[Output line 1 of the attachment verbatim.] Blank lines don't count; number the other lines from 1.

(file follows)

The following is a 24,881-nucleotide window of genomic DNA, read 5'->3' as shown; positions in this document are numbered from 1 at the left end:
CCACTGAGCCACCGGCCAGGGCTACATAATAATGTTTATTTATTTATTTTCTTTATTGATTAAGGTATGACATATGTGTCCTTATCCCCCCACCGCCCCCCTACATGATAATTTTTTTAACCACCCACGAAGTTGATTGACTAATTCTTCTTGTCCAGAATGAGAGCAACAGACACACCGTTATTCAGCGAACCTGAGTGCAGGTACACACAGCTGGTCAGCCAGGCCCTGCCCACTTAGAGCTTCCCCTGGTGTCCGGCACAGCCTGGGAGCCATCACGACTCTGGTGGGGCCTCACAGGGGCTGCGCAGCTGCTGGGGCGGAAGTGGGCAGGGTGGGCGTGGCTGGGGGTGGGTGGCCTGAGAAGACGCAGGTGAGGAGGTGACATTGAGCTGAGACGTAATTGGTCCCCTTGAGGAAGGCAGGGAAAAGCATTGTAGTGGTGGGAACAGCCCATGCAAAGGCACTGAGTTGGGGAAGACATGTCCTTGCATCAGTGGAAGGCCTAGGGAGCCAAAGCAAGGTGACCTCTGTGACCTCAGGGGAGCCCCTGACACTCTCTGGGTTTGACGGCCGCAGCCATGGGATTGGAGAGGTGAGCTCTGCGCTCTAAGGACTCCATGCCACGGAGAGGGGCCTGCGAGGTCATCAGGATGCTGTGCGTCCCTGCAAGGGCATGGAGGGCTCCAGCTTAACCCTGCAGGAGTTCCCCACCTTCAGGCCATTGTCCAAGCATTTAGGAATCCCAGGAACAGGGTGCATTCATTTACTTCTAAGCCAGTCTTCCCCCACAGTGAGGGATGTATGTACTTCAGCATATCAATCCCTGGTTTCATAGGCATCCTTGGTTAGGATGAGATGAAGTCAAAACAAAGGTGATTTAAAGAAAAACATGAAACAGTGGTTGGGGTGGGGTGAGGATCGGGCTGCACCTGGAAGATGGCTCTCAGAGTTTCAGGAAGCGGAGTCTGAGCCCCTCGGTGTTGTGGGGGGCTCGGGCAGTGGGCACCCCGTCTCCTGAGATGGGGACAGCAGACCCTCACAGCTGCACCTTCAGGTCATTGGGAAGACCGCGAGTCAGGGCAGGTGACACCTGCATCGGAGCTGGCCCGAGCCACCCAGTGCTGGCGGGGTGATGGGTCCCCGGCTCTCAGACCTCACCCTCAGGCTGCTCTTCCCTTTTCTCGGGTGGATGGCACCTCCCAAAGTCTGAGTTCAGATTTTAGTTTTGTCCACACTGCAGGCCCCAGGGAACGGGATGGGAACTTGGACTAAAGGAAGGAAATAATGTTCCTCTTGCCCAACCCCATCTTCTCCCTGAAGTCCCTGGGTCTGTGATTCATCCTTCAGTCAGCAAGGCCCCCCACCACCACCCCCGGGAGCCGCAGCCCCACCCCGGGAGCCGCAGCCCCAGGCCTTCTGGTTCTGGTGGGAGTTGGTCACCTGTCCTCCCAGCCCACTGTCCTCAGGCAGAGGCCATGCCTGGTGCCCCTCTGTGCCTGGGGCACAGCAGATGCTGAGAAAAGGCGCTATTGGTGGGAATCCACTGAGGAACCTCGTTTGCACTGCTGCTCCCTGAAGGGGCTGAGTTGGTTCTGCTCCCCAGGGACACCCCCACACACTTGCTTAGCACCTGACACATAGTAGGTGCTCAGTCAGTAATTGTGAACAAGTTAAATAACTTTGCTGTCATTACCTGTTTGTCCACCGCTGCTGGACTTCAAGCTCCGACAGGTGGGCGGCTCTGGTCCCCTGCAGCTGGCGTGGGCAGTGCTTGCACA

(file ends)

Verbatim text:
The following is a 24,881-nucleotide window of genomic DNA, read 5'->3' as shown; positions in this document are numbered from 1 at the left end: